Correctly defining maintenance costs is critical to ensure profitability.
The dispatch of a power generation unit in a competitive market is based on the costs required to produce power. The bid price is the amount of money required to ensure no money is lost by simply operating the machine. Profit and the recovery of fixed costs occur in the margin between the bid price and the market-clearing price.
Typically, the bid price is the variable cost of operation. These costs include both the fuel used to operate the machine and the fuel required for start-up and shutdown. The bid price is typically based on the unit’s heat rate curve and fuel use on past start-ups and shutdowns. The bid price also includes consumables required for start-up and operation including chemicals and other incidentals such as lubricating oil, water, hydrogen gas, or anything consumed in the start-up or shutdown process. Bid prices can also include variable maintenance costs.
Under the Baseload Approach, Most Power Unit Maintenance Spending Considered “Fixed” Cost
Traditionally, power companies operated their assets from a baseload perspective. Units were dispatched into the regulated market based on their fuel efficiency and fuel cost. The operating goal was to run from scheduled overhaul to scheduled overhaul with minimal forced outages in between. That operating regimen incentivized a maintenance strategy heavily dependent on time-based preventive maintenance inspections. The goal was to manage risk by identifying equipment to repair or replace as necessary to ensure maximum reliability between overhauls.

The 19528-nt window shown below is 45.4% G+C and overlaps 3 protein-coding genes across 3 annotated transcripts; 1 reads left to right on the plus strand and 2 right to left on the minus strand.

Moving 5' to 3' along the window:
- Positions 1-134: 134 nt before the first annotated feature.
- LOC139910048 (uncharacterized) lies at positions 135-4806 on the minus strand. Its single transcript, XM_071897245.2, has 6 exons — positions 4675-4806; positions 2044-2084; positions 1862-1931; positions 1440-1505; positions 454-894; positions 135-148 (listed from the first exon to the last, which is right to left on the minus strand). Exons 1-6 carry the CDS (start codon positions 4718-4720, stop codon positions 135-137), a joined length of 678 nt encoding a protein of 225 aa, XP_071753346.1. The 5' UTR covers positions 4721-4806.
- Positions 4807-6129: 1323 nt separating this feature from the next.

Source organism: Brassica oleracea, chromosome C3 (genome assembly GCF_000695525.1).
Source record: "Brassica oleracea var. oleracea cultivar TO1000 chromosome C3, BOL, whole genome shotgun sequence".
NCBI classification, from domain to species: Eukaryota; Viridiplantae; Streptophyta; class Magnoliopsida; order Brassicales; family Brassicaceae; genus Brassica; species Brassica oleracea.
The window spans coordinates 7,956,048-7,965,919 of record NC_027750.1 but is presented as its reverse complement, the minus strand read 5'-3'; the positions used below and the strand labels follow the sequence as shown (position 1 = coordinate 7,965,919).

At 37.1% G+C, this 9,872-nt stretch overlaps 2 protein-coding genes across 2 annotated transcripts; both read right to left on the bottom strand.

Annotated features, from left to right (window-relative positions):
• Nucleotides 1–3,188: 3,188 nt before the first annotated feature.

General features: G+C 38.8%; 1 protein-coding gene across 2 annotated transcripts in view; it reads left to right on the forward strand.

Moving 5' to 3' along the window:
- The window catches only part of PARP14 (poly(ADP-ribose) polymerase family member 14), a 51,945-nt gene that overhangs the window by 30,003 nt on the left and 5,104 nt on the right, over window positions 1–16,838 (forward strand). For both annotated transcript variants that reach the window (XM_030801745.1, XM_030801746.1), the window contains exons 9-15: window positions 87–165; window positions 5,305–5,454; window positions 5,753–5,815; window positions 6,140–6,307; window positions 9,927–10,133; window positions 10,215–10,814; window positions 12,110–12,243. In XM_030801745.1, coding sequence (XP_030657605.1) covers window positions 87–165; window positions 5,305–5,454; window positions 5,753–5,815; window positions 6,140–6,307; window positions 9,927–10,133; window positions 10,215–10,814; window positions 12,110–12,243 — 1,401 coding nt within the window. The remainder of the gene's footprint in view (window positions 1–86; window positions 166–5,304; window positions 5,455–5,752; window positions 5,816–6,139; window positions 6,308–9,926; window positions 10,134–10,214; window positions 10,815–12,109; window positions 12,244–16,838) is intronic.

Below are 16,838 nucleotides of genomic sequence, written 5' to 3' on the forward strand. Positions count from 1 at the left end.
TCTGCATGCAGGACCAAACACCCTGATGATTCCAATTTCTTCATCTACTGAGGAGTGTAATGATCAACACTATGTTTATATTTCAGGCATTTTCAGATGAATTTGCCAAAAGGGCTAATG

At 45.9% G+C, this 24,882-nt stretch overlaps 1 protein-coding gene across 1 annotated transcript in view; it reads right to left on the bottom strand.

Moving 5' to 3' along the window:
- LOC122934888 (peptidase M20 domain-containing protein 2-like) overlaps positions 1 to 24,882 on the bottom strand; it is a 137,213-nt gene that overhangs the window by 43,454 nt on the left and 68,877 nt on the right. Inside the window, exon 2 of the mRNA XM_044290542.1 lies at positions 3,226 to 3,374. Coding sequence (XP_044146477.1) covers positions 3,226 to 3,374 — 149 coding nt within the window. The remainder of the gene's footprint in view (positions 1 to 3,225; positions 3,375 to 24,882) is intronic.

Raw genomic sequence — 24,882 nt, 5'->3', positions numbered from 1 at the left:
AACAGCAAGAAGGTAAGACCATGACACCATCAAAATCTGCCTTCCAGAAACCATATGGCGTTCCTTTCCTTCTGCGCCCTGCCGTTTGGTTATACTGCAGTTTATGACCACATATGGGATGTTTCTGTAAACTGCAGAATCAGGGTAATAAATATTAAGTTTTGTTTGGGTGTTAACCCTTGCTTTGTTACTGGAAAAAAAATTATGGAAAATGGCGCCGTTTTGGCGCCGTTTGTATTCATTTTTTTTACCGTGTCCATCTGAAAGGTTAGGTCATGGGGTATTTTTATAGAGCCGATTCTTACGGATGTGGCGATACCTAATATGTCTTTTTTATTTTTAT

Most maintenance spending was time-based and considered “fixed” cost, which is incurred whether the unit runs one day or every day. The variable costs, fuel, and operating consumables are strictly tied to unit operation. If the unit does not operate, the money is not spent, meaning that the reliability of unit operations was king.
The key to profitability in a baseload operation is to efficiently manage overhauls and to minimize forced outages. In the past, utilities managed risk with excess capacity and predictability. Maintenance costs for baseload could be relatively high from replacing or maintaining equipment before it expended its useful life. Costs were covered by a rate base and were a secondary concern.
Market Deregulation Ushers in “Just in Time” Maintenance
Then markets began to change. Market deregulation eliminated the “obligation to serve”—where regulators required companies to operate units at any time, regardless of whether they made money or not—and removed the rate base recovery methodology for maintenance expenses. Instead, plants now operated for profit. Operating margins for traditional base assets began to shrink, driving utility operators to move away from annual overhauls to longer periods between outages. Major equipment inspections moved from annual overhauls to two-year intervals, three-year intervals, and out to five years. As a result, maintenance strategies incorporated new tools and methods to better identify the timing of equipment failures.